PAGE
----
In football, there is a lot to be proud of. Programs like Cincinnati, UCF, ECU, and Navy are traditionally strong despite varying states of current success. Programs like Houston, Memphis, USF, and Temple have experienced a renaissance in the confines of the AAC. UConn and Tulsa seem to be turning the page as we speak, and bottom-feeders SMU and Tulane made recent hires that should put them on track for success in the near future. The American is easily the best Group of 5 football conference.

There are also great facilities. There are more newer stadiums than in the Old Big East, and everything is miles ahead of where they were in the Conference USA days. Nippert just underwent its $86 million facelift, with more tweaks to come. UCF has a nine-year-old stadium that underwent renovations last season. ECU expanded to 50,000 seats six years ago, and they routinely fill those. Houston has a brand new stadium, and so does Tulane. In addition, everyone seems to be hitting their stride, and these seats are getting filled. Of the 12 stadiums in the conference, six have set single-game attendance records while in the American and several others have come close. While conference attendance in the AAC is still beneath the Power 5, it’s much better than any other Group of 5 conference, and that gap will continue to widen. The notion that every team in the conference is in a simultaneous Great Depression is false.

There is also great potential for rivalry here. UC and Houston split one-possession games in 2014 and 2015 and the Bearcats led the Top 10 Cougars in the fourth quarter this season. The Bearcats won heart-stoppers against ECU in 2014 and 2015, and the Pirates have the kind of fan base that’s mean enough to fight back. I like it. USF was an old Big East foe and is back to its winning ways. UConn is an old Big East foe and a strong basketball rival that looks to be heading in the right direction. Memphis is an old C-USA opponent that has a team Tiger fans can be proud of. UC hasn’t even faced Navy yet, and they’re strong every year. If Bearcat fans can step back from the ledge and embrace the AAC as home for the time being, there are a few teams to get excited about playing each year. They aren’t Oklahoma or Texas, but they also aren’t UAB, Southern Mississippi, Syracuse, or Rutgers, who have adorned the schedule in the past.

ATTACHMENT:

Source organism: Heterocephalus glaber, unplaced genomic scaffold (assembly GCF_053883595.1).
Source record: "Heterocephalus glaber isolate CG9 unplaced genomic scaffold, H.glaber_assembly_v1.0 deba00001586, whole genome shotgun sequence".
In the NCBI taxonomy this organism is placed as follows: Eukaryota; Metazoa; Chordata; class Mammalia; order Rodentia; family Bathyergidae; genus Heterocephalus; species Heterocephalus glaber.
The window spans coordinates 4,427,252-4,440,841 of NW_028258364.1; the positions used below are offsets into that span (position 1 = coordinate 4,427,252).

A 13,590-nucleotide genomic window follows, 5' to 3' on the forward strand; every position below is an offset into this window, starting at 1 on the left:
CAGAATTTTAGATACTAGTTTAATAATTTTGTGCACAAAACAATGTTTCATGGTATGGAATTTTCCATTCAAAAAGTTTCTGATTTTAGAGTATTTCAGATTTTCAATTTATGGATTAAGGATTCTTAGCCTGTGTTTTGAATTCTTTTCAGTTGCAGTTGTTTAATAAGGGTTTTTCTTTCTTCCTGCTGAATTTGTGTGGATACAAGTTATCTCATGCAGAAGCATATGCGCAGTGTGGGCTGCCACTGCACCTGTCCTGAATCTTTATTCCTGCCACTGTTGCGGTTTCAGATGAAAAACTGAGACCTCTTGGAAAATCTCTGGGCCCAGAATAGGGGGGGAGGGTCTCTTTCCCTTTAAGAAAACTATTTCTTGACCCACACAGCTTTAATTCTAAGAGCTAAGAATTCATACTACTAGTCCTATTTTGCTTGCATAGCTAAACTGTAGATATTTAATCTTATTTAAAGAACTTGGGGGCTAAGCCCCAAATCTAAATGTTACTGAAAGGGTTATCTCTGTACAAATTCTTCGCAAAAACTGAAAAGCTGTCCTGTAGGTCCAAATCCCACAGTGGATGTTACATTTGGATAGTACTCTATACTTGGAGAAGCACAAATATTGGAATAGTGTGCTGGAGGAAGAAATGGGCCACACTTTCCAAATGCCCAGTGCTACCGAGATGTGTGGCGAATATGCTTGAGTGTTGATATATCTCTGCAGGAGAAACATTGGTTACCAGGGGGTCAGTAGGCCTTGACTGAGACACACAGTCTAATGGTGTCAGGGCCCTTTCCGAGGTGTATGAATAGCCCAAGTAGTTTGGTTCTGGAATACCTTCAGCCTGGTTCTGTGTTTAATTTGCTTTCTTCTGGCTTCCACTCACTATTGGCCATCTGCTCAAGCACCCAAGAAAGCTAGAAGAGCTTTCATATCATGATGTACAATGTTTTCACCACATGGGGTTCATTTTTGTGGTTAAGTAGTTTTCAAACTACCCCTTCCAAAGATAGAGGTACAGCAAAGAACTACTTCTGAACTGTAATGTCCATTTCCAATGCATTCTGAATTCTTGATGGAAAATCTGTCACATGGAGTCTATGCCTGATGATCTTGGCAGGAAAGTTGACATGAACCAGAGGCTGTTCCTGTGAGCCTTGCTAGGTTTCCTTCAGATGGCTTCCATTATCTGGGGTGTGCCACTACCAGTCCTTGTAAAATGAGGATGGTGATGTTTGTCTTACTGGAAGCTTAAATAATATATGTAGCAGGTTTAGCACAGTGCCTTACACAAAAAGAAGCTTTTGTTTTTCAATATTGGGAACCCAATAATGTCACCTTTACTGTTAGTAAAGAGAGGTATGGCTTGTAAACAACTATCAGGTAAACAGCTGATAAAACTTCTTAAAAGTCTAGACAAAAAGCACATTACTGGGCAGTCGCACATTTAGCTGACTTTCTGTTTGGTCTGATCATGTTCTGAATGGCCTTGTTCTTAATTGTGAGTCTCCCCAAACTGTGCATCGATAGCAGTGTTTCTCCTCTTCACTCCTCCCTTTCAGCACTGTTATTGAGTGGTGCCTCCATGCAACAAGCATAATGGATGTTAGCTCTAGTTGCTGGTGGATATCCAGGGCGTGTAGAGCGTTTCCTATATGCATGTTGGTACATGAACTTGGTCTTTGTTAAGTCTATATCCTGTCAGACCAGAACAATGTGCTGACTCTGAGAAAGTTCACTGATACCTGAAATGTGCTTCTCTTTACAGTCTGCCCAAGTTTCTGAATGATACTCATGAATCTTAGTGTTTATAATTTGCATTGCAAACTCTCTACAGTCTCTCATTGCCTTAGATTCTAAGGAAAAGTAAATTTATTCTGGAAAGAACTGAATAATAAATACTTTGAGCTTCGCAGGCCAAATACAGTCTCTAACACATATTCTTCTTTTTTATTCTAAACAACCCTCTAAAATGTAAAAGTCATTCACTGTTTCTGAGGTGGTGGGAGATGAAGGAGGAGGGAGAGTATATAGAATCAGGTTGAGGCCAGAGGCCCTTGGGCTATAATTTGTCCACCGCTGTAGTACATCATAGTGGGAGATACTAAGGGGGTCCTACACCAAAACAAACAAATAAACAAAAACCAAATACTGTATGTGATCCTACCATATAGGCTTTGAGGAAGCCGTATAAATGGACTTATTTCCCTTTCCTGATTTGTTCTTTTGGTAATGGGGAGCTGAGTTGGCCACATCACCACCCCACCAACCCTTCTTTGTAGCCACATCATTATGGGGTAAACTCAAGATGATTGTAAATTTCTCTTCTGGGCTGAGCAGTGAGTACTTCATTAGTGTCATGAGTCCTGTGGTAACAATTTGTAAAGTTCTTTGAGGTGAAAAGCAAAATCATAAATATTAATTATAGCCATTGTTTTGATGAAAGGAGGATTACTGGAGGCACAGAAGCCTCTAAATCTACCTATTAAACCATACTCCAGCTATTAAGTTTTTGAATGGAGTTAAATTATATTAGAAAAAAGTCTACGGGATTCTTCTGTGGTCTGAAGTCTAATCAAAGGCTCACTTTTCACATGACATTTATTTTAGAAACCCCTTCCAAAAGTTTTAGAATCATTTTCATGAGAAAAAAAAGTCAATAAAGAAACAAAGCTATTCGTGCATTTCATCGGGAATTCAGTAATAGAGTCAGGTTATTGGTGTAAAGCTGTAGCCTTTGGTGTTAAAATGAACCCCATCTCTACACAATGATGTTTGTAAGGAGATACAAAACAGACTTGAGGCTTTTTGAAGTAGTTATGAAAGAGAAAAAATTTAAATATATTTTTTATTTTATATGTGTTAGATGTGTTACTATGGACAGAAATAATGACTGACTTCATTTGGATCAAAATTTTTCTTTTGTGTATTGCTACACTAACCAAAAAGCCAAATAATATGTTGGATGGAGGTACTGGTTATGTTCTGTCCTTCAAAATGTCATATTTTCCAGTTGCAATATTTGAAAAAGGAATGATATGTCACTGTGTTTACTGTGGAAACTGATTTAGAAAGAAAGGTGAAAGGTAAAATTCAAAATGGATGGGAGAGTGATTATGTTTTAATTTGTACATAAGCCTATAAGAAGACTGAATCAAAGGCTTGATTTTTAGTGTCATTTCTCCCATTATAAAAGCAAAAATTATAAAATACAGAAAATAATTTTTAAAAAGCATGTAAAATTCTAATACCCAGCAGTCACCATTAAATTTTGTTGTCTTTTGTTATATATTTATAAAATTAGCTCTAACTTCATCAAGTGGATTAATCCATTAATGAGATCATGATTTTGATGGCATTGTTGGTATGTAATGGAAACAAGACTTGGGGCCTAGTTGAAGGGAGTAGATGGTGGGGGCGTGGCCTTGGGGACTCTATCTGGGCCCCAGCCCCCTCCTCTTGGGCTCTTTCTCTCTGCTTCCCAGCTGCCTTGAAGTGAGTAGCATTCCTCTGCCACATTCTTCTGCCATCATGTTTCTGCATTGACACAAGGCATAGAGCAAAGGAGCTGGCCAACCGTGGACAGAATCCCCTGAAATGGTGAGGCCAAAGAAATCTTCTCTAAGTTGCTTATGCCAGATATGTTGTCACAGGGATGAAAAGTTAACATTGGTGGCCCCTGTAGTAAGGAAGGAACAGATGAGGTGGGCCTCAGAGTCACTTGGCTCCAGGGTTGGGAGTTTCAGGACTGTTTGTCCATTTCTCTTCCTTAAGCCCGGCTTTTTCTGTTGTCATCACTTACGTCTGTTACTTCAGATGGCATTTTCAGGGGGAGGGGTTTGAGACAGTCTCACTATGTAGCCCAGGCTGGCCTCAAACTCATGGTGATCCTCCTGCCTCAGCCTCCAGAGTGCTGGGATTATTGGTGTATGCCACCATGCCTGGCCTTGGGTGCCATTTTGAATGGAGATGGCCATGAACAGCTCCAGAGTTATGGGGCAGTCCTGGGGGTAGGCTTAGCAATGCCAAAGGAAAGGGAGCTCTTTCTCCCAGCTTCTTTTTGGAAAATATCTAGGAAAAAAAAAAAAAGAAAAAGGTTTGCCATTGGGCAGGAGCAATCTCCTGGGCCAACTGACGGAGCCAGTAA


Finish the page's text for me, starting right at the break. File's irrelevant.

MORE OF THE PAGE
In addition to all of this — while it’s depressing to say—UC’s football program is on uneasy footing right now. While the lack of Power 5 prestige and money will likely prevent us from landing the country’s hottest football coach, the upward mobility within the conference will entice many when combined with the competition, facilities, and fan support I mentioned above. Nobody wants to reconfigure their football program, but I’d much rather do it in the AAC than in a power conference where teams like Purdue, Iowa State, and Boston College get beaten down by an onslaught of rich powerhouses every time they try to get over the hump. Today, the Bearcats sit in last place. With a few tweaks next season, they could easily play in the AAC Championship Game. That kind of mobility simply isn’t possible in the Power 5.

AAC football is disappointing in contrast to the Big 12, but even the biggest haters have to admit that this conference is much stronger than expected. In fact, it’s so strong that I think it actually caught UC off guard and beat them into the 2016 basement. It’s not fun right now, but so many of the programs we overlooked have become worthy opponents. Let’s go get back on top.